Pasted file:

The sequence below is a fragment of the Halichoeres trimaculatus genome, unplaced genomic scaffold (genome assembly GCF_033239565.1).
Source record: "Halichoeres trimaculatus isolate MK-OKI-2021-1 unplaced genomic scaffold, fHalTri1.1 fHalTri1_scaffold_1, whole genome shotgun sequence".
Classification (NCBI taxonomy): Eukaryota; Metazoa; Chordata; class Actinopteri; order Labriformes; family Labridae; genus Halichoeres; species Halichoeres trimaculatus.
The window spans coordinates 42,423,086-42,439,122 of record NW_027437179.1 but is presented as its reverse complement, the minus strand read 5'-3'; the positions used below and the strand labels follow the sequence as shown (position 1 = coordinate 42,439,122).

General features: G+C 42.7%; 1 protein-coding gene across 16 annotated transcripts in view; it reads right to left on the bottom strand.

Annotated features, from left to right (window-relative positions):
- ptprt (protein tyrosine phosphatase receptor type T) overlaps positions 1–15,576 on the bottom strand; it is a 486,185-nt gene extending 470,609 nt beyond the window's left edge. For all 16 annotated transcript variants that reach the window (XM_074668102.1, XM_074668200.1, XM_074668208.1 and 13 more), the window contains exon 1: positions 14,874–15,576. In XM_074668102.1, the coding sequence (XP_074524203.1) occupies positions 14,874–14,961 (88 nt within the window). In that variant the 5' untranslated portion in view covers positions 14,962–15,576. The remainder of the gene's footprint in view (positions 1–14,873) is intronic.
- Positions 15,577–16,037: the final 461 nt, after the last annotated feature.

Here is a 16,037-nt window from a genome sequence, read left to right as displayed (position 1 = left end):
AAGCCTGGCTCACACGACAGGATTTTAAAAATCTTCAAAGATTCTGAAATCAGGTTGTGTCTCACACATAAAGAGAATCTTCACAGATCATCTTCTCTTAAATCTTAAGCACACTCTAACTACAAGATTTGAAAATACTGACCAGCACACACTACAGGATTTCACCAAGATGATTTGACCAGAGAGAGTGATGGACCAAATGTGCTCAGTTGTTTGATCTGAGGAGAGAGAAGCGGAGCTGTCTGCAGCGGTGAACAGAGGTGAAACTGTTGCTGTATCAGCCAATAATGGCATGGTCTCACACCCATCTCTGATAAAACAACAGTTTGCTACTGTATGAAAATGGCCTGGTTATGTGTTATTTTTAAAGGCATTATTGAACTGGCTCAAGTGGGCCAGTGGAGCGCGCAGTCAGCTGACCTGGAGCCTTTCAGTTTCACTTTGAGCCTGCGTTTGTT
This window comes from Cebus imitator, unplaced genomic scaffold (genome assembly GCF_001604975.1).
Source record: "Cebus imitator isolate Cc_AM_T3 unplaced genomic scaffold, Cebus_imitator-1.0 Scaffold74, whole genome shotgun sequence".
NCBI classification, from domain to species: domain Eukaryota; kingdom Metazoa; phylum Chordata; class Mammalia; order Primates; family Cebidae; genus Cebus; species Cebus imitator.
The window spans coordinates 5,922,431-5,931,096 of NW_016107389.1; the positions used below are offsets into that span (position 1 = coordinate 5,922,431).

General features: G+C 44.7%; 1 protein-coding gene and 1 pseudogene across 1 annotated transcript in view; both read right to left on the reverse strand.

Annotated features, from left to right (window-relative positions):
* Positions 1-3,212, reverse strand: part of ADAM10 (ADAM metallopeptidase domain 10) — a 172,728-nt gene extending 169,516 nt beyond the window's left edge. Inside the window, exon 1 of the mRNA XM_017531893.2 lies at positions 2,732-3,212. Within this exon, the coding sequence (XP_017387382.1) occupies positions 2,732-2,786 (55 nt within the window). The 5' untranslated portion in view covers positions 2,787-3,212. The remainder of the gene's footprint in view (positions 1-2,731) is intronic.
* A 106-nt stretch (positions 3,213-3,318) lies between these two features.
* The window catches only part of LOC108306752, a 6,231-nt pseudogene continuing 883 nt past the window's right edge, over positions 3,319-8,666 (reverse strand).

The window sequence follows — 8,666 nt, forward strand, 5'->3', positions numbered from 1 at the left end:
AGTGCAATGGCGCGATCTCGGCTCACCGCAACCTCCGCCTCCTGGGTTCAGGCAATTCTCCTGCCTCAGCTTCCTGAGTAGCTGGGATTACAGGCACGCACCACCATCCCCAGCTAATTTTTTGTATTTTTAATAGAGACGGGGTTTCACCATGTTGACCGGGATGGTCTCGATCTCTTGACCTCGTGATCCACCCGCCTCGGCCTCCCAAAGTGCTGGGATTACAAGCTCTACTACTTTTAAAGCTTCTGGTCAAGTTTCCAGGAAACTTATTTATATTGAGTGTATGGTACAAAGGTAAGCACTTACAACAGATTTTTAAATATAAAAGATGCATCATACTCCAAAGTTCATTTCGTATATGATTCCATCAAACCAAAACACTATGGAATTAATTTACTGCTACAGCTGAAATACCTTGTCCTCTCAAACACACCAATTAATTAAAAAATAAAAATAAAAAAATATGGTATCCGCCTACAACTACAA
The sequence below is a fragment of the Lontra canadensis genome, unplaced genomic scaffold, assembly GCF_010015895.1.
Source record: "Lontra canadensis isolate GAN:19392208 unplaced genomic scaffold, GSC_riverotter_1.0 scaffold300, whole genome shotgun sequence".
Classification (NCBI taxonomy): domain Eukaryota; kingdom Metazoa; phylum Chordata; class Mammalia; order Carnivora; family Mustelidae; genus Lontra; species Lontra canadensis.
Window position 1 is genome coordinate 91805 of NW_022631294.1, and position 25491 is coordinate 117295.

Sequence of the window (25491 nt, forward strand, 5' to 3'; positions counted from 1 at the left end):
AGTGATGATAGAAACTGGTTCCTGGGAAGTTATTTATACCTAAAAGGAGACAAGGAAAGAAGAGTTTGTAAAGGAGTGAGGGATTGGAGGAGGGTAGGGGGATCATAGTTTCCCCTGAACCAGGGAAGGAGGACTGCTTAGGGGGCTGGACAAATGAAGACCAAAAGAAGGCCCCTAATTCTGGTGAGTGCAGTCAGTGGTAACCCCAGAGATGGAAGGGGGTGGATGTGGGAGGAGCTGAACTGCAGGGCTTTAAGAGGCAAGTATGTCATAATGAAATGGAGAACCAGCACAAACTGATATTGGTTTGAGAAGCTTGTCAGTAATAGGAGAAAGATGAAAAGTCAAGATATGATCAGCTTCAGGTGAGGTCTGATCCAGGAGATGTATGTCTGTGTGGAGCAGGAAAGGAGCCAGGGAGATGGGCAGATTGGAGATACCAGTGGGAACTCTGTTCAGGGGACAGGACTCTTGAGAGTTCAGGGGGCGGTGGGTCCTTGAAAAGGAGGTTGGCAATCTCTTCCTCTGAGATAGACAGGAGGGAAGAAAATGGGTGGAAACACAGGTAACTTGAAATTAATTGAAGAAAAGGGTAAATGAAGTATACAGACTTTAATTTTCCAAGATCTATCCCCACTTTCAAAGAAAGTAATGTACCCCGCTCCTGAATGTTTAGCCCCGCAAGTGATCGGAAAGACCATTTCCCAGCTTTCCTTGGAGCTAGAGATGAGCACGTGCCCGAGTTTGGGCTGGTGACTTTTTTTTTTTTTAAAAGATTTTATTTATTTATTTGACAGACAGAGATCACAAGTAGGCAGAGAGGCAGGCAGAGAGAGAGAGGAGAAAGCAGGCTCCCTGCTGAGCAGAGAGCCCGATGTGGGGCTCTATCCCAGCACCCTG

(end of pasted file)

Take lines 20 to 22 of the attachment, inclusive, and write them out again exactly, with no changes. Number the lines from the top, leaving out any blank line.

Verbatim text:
The window sequence follows — 8,666 nt, forward strand, 5'->3', positions numbered from 1 at the left end:
AGTGCAATGGCGCGATCTCGGCTCACCGCAACCTCCGCCTCCTGGGTTCAGGCAATTCTCCTGCCTCAGCTTCCTGAGTAGCTGGGATTACAGGCACGCACCACCATCCCCAGCTAATTTTTTGTATTTTTAATAGAGACGGGGTTTCACCATGTTGACCGGGATGGTCTCGATCTCTTGACCTCGTGATCCACCCGCCTCGGCCTCCCAAAGTGCTGGGATTACAAGCTCTACTACTTTTAAAGCTTCTGGTCAAGTTTCCAGGAAACTTATTTATATTGAGTGTATGGTACAAAGGTAAGCACTTACAACAGATTTTTAAATATAAAAGATGCATCATACTCCAAAGTTCATTTCGTATATGATTCCATCAAACCAAAACACTATGGAATTAATTTACTGCTACAGCTGAAATACCTTGTCCTCTCAAACACACCAATTAATTAAAAAATAAAAATAAAAAAATATGGTATCCGCCTACAACTACAA
The sequence below is a fragment of the Lontra canadensis genome, unplaced genomic scaffold, assembly GCF_010015895.1.